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Original Issue



Life with the White Sox: The general manager showed up for games in uniform (HAWK 40), an owner was spotted scouting a B game one morning, and 14 ex-major-leaguers-turned-instructors scrambled around Sarasota, Fla., reminding some observers of the Cubs' old college of coaches. "The ideas that bounced around here have been tremendous," said manager Tony La Russa. Hawk Harrelson's approach has been innovative, untraditional and sometimes zany.

There was Carlton Fisk in leftfield, unhappy, overheard saying to Harrelson, "You're ruining my career for Joel Skinner." Tom Seaver was pitching, but was miserable, saying, "After 300, I'm seriously wondering if it's worth another season of being in Chicago." Harrelson tried to trade him to the Yankees or Red Sox, but La Russa kept trying to convince the Hawk not to trade his best pitcher. Now, despite every honest attempt by Harrelson to praise his manager, the death-watch has already begun. Hawk does revere Dick Williams.

One coach suggests that Fisk will be back behind the plate by the end of April, which Harrelson denies. "They say this is good for prolonging my career, but I've worked so hard on my conditioning that I never got tired catching," Fisk protests. "How come I hit 37 homers? Anyway, when Yaz got older, didn't they take him out of left-field? It's not like I lost the catching job; I just got up one morning and read that I was the leftfielder. Hawk even called me at 8:15 one morning and asked if I could play third base. And any time I even think about my chances at the Hall of Fame [among catchers Fisk is third alltime in homers, fifth in runs, seventh in RBIs and No. 15 in games caught], I'm supposedly selfish. This is like bringing Seaver over here, 27 games from his 300th win, and saying, 'Tom, we want you to be a middle reliever, and it'll only take you 15 years to get your 300th.' Now, by not catching all spring, it'll be hard to get back there. It takes time."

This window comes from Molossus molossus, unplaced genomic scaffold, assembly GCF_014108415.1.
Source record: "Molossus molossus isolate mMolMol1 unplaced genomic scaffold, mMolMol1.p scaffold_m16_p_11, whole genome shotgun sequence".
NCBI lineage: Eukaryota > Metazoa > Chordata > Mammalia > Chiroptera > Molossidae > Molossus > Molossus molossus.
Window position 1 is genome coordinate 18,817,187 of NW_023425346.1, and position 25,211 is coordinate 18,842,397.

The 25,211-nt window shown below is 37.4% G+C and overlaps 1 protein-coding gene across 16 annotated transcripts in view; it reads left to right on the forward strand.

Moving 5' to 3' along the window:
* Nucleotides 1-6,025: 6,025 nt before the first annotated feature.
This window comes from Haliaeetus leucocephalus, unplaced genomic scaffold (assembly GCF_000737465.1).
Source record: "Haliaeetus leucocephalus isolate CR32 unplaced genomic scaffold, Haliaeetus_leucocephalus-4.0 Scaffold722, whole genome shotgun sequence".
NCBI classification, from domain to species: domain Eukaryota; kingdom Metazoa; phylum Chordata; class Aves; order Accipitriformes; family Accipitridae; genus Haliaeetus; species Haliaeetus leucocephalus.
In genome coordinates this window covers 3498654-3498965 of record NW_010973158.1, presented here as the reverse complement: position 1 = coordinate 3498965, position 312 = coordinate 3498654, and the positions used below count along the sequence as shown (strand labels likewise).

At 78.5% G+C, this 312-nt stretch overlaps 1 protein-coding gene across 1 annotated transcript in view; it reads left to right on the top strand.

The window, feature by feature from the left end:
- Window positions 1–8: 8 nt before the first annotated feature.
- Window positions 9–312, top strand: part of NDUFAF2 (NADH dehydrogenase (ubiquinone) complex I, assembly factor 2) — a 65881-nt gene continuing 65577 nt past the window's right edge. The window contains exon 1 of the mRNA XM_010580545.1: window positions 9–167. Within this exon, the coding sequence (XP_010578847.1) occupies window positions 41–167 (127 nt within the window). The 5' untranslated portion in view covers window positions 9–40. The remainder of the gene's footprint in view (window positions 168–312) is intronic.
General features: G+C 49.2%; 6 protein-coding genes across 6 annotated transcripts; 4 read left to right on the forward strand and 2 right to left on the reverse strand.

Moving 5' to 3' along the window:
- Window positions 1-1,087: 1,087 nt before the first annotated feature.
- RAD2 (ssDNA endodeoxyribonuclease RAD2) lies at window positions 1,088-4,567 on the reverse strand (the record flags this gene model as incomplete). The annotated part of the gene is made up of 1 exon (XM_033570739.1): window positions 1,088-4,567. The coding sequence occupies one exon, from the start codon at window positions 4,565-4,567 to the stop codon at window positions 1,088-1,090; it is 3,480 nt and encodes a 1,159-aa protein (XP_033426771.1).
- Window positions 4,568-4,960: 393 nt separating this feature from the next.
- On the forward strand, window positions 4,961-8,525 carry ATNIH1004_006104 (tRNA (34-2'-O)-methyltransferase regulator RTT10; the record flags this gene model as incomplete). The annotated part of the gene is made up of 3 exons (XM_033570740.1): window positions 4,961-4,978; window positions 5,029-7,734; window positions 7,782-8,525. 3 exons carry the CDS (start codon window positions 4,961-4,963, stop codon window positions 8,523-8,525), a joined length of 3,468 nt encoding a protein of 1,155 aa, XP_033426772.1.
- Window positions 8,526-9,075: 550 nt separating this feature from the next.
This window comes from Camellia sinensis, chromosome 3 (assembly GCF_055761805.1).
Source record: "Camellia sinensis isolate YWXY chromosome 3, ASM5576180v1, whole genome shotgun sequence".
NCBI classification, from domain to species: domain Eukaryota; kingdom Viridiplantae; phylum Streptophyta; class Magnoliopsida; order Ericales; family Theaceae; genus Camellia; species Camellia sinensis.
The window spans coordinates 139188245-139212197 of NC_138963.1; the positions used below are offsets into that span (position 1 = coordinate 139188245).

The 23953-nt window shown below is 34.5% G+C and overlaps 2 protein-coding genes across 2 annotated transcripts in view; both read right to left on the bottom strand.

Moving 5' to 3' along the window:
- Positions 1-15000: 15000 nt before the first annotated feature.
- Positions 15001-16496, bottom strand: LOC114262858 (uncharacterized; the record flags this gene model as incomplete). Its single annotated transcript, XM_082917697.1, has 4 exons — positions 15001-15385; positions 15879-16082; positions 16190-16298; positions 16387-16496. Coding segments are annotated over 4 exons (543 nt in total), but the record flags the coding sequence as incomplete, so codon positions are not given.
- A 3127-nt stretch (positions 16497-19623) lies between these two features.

La Russa doesn't feel that the White Sox can afford to lose Seaver because his departure would put undue heat on the rehabilitating Richard Dotson and the rest of the rotation. La Russa has also expressed unhappiness at the release of outfielder Rudy Law, saying, "I'm a Rudy Law man.... I believe he's on his way to a great 1986 season. I just wish it were with us." La Russa has already had to endure two coaches being added and a phone line from pitching coach-broadcaster Don Drysdale's booth being installed without his consent. The unhappiness of the future Hall of Famers makes La Russa's hold on his job more tenuous.


Spring training was notable for extraordinary comebacks:

•Steve Carlton, Phillies. At 41, he has recovered so well from shoulder ailments and a 1-8 record that he was rewarded with the Opening Day assignment. He has a new screwball to go with his slider.

•Rick Burleson, Angels. He hasn't played in the field since 1983, but after a serious shoulder operation, then a frightening weight-lifting accident that separated his shoulder and left his hand numb for more than nine months, the 34-year-old Rooster hit .344 in spring training. He will open the season alternating between second and shortstop.

•Dennis Leonard, Royals. His last major league start was in May of '83, but after extensive reconstructive knee surgery and grueling rehabilitation, he is back to help K.C.

•Matt Keough, Cubs, and Rick Langford, A's. Here are two of the victims of Billy Ball. Langford led the AL in complete games in 1980 and '81, but has won only three games since 1982. Keough won 26 games in 1980 and '81, but he fell to 11-18 and 5-7, tried a knuckler, hurt his arm, was released and retired. He hasn't won a major league game since 1983. Langford has won a spot in the Oakland rotation, and Keough has become the first non-roster invitee to earn a job with the Cubs since Dallas Green took over the club.